I greatly appreciate the responses so far!

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Madmurdock75

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Reply with quote  #11 
Quote:
Originally Posted by Raftercrods
Awesome to finally know the difference between the 16-88 and 16-188. Thrilled to have a manual. This machine is not going anywhere. I'm tackling in hopes to use it on leather and heavier fabric. She's starting to move smoother, now, with the manual I can see if I'm missing any other points. I've cleaned the under the feed dog, had the shuttle racer off. There is some rust in places. I'm going to focus on cleaning and oiling for now. I do have the table, just removed the head to clean. My son is an apprentice electrician and I've asked him to look at the motor and see if he can figure out if we can get it going. I know it needs a new cord. I also know I'm missing a part of the table to the 'treadle'? foot? Still trying to figure this thing out.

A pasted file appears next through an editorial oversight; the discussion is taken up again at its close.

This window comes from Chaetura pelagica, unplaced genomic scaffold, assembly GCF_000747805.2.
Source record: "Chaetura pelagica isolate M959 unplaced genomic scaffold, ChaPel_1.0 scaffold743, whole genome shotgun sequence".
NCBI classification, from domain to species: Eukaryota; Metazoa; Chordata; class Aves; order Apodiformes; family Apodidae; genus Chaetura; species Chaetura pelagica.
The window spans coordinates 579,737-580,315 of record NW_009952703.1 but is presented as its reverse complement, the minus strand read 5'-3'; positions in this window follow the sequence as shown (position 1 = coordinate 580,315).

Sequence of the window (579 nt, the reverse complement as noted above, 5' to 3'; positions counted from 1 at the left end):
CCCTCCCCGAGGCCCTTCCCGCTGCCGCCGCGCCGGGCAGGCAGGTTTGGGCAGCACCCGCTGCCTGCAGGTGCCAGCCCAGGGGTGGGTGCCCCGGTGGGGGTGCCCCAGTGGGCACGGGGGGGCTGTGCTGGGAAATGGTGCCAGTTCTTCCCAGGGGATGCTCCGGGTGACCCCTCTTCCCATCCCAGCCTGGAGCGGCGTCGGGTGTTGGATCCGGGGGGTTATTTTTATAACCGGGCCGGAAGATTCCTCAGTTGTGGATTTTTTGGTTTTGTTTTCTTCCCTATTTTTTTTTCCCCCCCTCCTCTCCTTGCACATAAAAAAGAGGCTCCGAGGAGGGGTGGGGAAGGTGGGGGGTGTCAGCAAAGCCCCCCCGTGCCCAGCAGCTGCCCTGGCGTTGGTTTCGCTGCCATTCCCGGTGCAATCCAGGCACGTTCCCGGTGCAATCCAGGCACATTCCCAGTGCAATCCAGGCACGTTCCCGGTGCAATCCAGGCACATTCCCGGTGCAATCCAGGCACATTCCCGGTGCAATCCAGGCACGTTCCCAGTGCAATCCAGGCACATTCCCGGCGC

I greatly appreciate the responses so far!



If you post pics of the table, someone should be able to tell what's missing. Could it be the rod from the pedal to the motor, maybe?

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ke6cvh

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Reply with quote  #12